Rosa Parks: Part D
Role Playing - Nonviolent Resistance
Tell students that as soon as the bus boycott was over, Martin Luther King, Jr., trained Montgomery's African American bus riders in techniques of nonviolent passive resistance so that integration on the buses could be accomplished calmly and without violence. Read them Dr. King's description of the training:
We lined up chairs in front of the altar to resemble a bus. . . . From the audience we selected a dozen or so “actors” and assigned each one a role in a hypothetical situation. One man was the driver and the others were white and Negro passengers. Both groups contained some hostile and some courteous characters. As the audience watched, the actors played out a scene of insult or violence. At the end of each scene the actors returned to the audience and another group took their place; and at the end of each session a general discussion followed. Sometimes the person playing a white man put so much zeal into his performance that he had to be gently reproved from the sidelines. Often a Negro forgot his nonviolent role and struck back with vigor; whenever this happened we worked to rechannel his words and deeds in a nonviolent direction. (King 1958, 163)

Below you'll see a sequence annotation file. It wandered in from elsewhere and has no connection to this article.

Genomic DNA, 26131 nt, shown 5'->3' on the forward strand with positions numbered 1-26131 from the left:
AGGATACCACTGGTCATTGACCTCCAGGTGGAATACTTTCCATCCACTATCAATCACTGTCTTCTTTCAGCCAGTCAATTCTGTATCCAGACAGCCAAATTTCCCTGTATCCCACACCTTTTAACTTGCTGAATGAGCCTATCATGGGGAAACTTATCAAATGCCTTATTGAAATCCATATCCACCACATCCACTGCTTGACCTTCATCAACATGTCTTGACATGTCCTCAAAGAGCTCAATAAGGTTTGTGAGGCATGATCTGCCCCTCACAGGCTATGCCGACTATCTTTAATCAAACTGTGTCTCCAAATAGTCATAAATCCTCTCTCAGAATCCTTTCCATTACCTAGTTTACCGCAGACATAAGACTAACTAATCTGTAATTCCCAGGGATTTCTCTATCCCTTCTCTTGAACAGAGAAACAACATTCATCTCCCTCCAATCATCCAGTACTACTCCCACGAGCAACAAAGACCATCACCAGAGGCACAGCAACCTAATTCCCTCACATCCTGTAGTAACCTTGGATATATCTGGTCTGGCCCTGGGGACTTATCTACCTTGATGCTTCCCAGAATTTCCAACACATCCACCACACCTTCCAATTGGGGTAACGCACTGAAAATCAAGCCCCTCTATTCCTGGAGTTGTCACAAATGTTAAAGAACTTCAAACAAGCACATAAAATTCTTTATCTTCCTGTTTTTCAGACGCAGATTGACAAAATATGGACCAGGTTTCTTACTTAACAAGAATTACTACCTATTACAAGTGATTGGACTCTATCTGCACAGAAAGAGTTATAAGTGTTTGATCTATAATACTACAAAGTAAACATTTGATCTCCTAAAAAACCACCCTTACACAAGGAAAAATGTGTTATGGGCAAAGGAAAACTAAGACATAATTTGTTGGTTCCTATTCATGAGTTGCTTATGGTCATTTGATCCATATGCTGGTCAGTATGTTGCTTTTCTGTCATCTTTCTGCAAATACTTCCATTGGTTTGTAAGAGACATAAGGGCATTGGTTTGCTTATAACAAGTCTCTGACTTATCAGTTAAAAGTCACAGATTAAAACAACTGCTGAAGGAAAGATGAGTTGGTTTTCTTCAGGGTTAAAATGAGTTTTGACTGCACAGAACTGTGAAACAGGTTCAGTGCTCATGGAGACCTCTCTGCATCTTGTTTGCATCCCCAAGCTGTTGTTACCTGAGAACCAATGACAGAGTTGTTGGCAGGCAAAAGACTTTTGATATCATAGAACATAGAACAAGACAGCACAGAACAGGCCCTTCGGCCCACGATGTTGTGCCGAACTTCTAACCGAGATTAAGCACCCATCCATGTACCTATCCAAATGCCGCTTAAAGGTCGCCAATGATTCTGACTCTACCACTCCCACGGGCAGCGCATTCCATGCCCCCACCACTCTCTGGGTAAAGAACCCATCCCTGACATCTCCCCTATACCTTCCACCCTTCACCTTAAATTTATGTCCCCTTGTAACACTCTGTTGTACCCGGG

Have students participate in a role-playing activity based on King’s description. After they finish the activity, have them discuss what they learned from it. Ask them which of today’s social problems they think might be eased by using such techniques of nonviolent passive resistance.